We sail through security with relative ease, being helped by workers in order to speed things up a bit. I keep beeping as I am forced to disassemble my electronic assemblage and my new belt with its big shiny buckle. That done, we grab the overpriced bottles of water past the checkpoint, because they know they can get you as you aren’t able to bring water through, and sit at our gate to await a 7:04 AM departure.

No other issues occur, and we board and take our seats only three rows up from the restroom. American Airlines charges extra for every row beyond 21, so I end up taking those far back seats. They also have very little legroom, as compared to our usual experience aboard JetBlue. The flight does touch down in Miami on time though, so I guess I can give them credit for that.

As we scurry through the relatively larger airport, I call for an Uber and there is some confusion as we discover that we need to be in arrivals and are in departures. The driver kindly waits the 7 minutes or so it takes us to make our way through the elevator and outside, we throw our things in back, and settle in for the long ride to Miami Beach. At least it is longer than it probably has to be as he opts to take a street-level route instead of the highway. She says we pass through a dilapidated section of the city with interesting graffiti that she decides not to comment on. Then we bounce onto the Bay Causeway and finally arrive at our destination, the M Boutique Hotel.

I am initially alarmed, because there is a gate into which we must enter a code and no one answers the phone when I call inside for assistance. The email had given me this code, but it had also stated that we would not need it until 3 PM. As far as I can tell, the code remains active at all times. Once I recited it to her though, she was able to successfully enter it into the keypad.

We enter a small, clean-smelling lobby where a French-speaking receptionist awaits. This is the first clue to the unusual atmosphere we are about to encounter. There are only 11 rooms in the entire building; 5 on the lower floor and 6 on the upper. Inside of the room, the sink has a faucet that is strangely canted and drains into a bowl placed in a metal frame. The shower comes straight down like rain. The room itself only contains two stools for sitting at the kitchenette table, but the bed is one of the more comfortable I’ve experienced at a hotel. As she says though, this is a room for couples, definitely not a business-type establishment. I love it’s location within easy walking distance of the beach, bus line, and several restaurants.

Once inside of the building at 11 or so, we are told that we will not be able to check in until 1. So we drop our luggage and head over to the nearby IHOP, reasoning that eating breakfast at a chain is ok as it’s well, breakfast. As we walk along the streets, the origin of my subject line becomes unavoidable: those folks honk at any and everything without provocation! Their leaning on the horn was at least on par with, if not exceeding, that I experienced when visiting Manhattan. It must be a pastime, an ingrained part of the culture.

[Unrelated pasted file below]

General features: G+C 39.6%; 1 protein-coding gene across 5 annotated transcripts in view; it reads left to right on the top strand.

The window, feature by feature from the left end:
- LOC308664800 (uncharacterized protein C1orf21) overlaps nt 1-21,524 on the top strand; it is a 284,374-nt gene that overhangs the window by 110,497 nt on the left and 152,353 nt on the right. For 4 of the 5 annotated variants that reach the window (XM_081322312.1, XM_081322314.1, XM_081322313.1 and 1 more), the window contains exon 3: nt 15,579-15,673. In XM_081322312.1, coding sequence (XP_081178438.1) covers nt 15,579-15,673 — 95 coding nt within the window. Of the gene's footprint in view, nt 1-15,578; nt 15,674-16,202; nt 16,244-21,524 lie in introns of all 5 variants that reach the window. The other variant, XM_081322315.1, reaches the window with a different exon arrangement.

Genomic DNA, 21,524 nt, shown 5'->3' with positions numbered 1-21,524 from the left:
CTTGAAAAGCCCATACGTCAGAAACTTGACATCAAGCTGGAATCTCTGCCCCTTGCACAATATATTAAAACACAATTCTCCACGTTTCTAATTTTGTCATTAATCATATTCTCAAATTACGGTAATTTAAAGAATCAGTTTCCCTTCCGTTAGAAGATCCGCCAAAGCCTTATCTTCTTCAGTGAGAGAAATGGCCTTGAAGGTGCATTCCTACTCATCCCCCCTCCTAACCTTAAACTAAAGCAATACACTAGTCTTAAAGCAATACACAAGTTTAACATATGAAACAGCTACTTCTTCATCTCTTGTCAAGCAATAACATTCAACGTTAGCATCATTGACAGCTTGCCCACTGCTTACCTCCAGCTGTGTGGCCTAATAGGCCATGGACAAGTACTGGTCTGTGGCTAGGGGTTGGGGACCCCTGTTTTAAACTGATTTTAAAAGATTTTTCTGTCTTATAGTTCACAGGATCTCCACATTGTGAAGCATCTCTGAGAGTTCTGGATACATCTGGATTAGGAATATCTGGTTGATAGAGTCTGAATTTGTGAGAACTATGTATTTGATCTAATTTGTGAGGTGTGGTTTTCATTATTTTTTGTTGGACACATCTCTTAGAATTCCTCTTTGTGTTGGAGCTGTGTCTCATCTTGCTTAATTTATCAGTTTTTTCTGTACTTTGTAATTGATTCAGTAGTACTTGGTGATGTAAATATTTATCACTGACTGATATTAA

The restaurant is absolutely packed, as it will be for the majority of our trip. Today I settle on a build-your-own-omelette with sausage and American cheese, and some hash brown. The orange juice is a bit pulpy, but tolerable, I guess.

After filling our bellies, we still have a little time to kill so we make our way down to the water. We quickly discover that there is nowhere to walk along the shore without falling in, as the sand slopes down to the sea. So we plop right in that sand and enjoy the stiff breeze and abundant sunshine. She says the water is a blue-green there, more beautiful than she has ever seen. I note how the waves sound a lot gentler, as if someone is flinging the water around. It’s as I’ve heard when listening to anything that takes place in the tropics. So pleasant and relaxing.

And speaking of relaxing, we are finally given access to our room where we crash on the bed for a couple blissful hours. Half of a vacation is enjoying the ability to sleep at will anyway, right. As I slip under, I can’t help but marvel at how incredibly different this feels, very much as if I have traveled to another country and not just a new American city.

Once we resurface shortly before 5, we determine that it is time for dinner. For this, we head to our pre-selected choice of Las Vegas Cuban cuisine. I select Pollo de Milanesa, a delicious chicken filet topped with Spanish Marinara sauce, ham, and melted mozzarella. Fries on the side, but a Cuban pineapple beverage that we both like. She has a fish platter of unknown type that she also enjoys. We hav the restaurant nearly to ourselves, though there is a steady stream of people picking up to-go orders. We surmise that Miami must be more attuned to a later eating schedule, which is fine because it creates the kind of quiet atmosphere we most favor.

We wrap up the day by venturing into their Publix, a grocery store and liquor store in one. The groceries are accessed on the second floor so we take an elevator up, a fairly unusual concept. She says that if you have a lot of items in your art and don’t wish to wheel them onto the elevator, there is an escalator that will take them down below for you to grab when you arrive. We only get a few snacks and more water.

And that wraps up the first day. Clearly, this expansive trip will take at least a couple more entries for me to get it all in. More soon.

A Little More of the Juice: My Acquisition of the Apple Watch Series 4